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Chrome 4 vs Safari 4 on OS X

Google Chrome released a version compatible with Mac OS X a month or two ago and I’ve been alternating using it and Safari since then. Here are the things I like about each, followed by my choice – as of now. (I don’t list any cons because the pros of one are the cons of the other.)


Chrome

4_article_3413_thumb_google-chrome-logo

Chrome is fast. That’s what struck me at first. The reason I chose Safari over Firefox (a while back) was the speed, and it looks like there’s a new champion. Again, it’s not a large difference, but it didn’t take me long to notice.

Chrome also has tabs at the top (i.e., above the address bar and navigation buttons). I think this makes them much easier to find (which is good).

Google has some self and artist created themes that I think are pretty great. I’m using the one by Jon Klassen right now.

When you open a new tab in Chrome, your bookmarks show up across the top of the page. After you pick one, the bookmarks disappear. I’ve only found bookmarks semi-helpful since address bars incorporated auto-complete functionality. Rather than have the bookmarks bar in my face all the time (and rather than having to maintain and organize a drop-down list), I just type in a few letters and go. But, if it’s only there when I open a new tab and then goes away … well, I just might find a use for it.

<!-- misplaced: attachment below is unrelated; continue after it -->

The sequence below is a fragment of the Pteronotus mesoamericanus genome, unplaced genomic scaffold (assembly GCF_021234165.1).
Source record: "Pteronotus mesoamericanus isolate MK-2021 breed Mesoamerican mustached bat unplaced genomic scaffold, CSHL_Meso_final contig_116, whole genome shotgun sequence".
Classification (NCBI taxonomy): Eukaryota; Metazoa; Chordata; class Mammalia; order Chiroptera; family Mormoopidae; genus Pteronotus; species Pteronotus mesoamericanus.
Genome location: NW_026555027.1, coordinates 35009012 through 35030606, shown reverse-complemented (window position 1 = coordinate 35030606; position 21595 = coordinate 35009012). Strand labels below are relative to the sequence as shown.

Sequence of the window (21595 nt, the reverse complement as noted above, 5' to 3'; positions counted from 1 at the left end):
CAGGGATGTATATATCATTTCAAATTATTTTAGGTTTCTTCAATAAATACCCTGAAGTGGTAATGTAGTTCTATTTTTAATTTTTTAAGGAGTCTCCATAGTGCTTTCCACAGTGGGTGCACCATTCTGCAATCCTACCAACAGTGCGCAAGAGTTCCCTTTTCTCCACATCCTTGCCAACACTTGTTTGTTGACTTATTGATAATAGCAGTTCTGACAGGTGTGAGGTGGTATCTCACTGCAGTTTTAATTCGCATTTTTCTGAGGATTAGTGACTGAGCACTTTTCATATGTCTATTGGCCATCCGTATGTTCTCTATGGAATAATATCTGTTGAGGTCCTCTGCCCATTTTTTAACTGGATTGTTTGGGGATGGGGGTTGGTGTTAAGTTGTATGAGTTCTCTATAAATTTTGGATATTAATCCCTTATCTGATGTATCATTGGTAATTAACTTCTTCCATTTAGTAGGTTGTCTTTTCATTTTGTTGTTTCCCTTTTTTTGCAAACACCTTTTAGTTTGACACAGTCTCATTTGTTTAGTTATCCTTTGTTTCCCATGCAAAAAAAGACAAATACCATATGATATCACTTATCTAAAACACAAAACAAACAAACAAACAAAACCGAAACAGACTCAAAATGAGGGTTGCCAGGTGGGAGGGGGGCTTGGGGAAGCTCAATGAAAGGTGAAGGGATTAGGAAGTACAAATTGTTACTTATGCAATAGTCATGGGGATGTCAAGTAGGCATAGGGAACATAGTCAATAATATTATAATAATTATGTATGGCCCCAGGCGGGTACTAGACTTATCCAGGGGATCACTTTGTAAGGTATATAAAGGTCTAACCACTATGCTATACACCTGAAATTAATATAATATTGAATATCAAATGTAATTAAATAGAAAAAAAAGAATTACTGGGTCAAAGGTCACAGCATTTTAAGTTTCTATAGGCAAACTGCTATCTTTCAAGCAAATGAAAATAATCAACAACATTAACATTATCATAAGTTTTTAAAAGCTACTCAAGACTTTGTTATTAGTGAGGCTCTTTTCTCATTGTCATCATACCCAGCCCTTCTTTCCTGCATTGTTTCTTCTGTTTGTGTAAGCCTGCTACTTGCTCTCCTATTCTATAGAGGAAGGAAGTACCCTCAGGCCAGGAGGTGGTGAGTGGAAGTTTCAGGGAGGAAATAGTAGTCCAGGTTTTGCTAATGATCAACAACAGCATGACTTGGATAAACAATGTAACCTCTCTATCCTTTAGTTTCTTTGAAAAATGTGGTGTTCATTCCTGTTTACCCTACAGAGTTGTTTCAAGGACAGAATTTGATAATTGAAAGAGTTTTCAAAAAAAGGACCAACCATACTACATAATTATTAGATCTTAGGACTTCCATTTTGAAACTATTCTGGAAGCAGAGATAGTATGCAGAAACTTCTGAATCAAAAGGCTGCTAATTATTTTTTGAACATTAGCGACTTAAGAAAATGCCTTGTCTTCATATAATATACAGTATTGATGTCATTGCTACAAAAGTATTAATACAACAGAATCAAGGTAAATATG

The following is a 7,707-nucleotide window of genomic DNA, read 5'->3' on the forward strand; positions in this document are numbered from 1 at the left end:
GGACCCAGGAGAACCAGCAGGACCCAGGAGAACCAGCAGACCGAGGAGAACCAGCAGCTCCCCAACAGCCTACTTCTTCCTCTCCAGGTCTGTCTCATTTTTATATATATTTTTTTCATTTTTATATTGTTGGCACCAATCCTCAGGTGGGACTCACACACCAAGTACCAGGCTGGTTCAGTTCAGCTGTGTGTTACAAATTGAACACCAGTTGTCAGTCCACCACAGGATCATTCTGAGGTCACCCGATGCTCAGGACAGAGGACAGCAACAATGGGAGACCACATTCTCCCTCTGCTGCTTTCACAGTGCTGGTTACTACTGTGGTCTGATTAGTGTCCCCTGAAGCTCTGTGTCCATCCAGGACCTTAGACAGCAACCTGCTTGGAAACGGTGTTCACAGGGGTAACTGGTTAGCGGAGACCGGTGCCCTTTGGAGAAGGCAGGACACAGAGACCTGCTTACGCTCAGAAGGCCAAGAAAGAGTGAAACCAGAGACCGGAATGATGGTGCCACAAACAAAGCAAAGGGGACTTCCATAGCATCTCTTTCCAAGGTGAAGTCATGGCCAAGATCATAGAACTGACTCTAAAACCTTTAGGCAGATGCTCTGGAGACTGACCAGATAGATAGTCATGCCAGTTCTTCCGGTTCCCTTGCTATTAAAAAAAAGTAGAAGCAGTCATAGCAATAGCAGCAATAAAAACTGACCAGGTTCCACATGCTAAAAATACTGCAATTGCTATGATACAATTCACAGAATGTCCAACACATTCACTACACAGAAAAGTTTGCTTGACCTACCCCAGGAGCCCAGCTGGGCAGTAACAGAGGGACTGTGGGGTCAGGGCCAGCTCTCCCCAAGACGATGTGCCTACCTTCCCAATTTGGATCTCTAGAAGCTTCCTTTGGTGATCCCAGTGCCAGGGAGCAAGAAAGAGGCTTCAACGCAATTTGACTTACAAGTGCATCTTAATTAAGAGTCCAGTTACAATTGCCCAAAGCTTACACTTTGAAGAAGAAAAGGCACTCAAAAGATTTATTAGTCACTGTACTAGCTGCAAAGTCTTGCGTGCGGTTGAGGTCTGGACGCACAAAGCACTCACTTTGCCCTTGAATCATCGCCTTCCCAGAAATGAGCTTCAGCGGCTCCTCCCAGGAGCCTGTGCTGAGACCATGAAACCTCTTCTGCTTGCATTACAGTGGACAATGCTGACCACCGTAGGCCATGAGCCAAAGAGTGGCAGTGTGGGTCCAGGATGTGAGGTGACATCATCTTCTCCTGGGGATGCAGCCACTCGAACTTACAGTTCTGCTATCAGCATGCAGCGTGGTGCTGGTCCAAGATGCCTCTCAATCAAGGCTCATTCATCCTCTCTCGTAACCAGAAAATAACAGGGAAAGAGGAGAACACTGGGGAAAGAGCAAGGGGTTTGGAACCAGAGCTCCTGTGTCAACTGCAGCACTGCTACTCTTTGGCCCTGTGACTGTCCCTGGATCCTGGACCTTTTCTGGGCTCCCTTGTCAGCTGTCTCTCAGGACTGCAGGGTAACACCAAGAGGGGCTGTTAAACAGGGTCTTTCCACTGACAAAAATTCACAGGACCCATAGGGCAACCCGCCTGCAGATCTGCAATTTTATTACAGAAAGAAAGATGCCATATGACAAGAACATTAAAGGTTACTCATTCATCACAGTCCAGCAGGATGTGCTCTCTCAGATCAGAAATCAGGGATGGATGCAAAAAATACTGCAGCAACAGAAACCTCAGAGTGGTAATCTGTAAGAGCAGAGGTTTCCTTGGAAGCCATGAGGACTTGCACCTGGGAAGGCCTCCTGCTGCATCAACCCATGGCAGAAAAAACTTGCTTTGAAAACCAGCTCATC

Another useful item on the new tab page is a list of “recently closed” pages and a link to a full (searchable) history.

Downloads are conveniently listed along the bottom of the page (as opposed to in a separate window), and there’s a link to a nicely simple (and, again, searchable) download history.

Lastly, I really enjoy the combined address / search bar. I go to one place and I get both functionalities (simultaneously). It’s great.


Safari

4_article_3413_thumb_apple-safari

The size of the “non-content” portion of a browser window (e.g., tabs, buttons, address bars) is important to me, and Safari’s is the smallest. The buttons are smaller, there aren’t as many, and the address bar font is smaller.

Speaking of the non-content, when you only have one tab open in Safari, it goes away. That’s nice.

On a general level, there seems to be more support for Safari (at least more than the Mac version of Chrome … if that makes a difference). I don’t know if this is going to change now that Chrome has a bigger market share.